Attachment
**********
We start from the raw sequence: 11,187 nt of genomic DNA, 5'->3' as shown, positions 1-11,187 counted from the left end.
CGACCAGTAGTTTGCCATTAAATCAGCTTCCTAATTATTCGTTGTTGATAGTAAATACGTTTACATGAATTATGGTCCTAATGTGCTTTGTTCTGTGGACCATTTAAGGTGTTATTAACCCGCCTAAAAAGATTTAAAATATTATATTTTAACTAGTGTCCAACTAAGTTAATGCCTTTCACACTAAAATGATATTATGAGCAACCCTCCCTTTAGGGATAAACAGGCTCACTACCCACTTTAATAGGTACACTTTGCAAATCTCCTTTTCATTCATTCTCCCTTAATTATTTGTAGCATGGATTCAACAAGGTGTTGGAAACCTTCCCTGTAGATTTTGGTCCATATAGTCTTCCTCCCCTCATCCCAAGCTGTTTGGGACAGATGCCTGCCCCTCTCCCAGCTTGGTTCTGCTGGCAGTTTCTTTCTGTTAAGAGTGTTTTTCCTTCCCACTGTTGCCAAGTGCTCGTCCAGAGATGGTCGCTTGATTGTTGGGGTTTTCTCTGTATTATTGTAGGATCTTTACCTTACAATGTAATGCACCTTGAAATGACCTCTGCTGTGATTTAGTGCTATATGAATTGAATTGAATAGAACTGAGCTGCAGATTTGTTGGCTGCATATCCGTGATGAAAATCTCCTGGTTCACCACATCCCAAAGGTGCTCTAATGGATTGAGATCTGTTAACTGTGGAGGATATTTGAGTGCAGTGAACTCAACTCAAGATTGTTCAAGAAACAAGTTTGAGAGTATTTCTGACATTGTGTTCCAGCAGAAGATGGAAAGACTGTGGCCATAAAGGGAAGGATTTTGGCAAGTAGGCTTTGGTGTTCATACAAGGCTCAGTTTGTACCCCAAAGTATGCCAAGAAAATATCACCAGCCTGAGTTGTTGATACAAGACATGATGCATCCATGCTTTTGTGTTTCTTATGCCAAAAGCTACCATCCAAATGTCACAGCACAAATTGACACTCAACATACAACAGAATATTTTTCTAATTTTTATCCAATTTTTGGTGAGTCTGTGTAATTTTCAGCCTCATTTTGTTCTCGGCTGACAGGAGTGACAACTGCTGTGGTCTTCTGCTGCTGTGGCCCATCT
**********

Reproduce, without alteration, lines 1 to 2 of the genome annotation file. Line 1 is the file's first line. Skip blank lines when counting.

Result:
We start from the raw sequence: 11,187 nt of genomic DNA, 5'->3' as shown, positions 1-11,187 counted from the left end.
CGACCAGTAGTTTGCCATTAAATCAGCTTCCTAATTATTCGTTGTTGATAGTAAATACGTTTACATGAATTATGGTCCTAATGTGCTTTGTTCTGTGGACCATTTAAGGTGTTATTAACCCGCCTAAAAAGATTTAAAATATTATATTTTAACTAGTGTCCAACTAAGTTAATGCCTTTCACACTAAAATGATATTATGAGCAACCCTCCCTTTAGGGATAAACAGGCTCACTACCCACTTTAATAGGTACACTTTGCAAATCTCCTTTTCATTCATTCTCCCTTAATTATTTGTAGCATGGATTCAACAAGGTGTTGGAAACCTTCCCTGTAGATTTTGGTCCATATAGTCTTCCTCCCCTCATCCCAAGCTGTTTGGGACAGATGCCTGCCCCTCTCCCAGCTTGGTTCTGCTGGCAGTTTCTTTCTGTTAAGAGTGTTTTTCCTTCCCACTGTTGCCAAGTGCTCGTCCAGAGATGGTCGCTTGATTGTTGGGGTTTTCTCTGTATTATTGTAGGATCTTTACCTTACAATGTAATGCACCTTGAAATGACCTCTGCTGTGATTTAGTGCTATATGAATTGAATTGAATAGAACTGAGCTGCAGATTTGTTGGCTGCATATCCGTGATGAAAATCTCCTGGTTCACCACATCCCAAAGGTGCTCTAATGGATTGAGATCTGTTAACTGTGGAGGATATTTGAGTGCAGTGAACTCAACTCAAGATTGTTCAAGAAACAAGTTTGAGAGTATTTCTGACATTGTGTTCCAGCAGAAGATGGAAAGACTGTGGCCATAAAGGGAAGGATTTTGGCAAGTAGGCTTTGGTGTTCATACAAGGCTCAGTTTGTACCCCAAAGTATGCCAAGAAAATATCACCAGCCTGAGTTGTTGATACAAGACATGATGCATCCATGCTTTTGTGTTTCTTATGCCAAAAGCTACCATCCAAATGTCACAGCACAAATTGACACTCAACATACAACAGAATATTTTTCTAATTTTTATCCAATTTTTGGTGAGTCTGTGTAATTTTCAGCCTCATTTTGTTCTCGGCTGACAGGAGTGACAACTGCTGTGGTCTTCTGCTGCTGTGGCCCATCT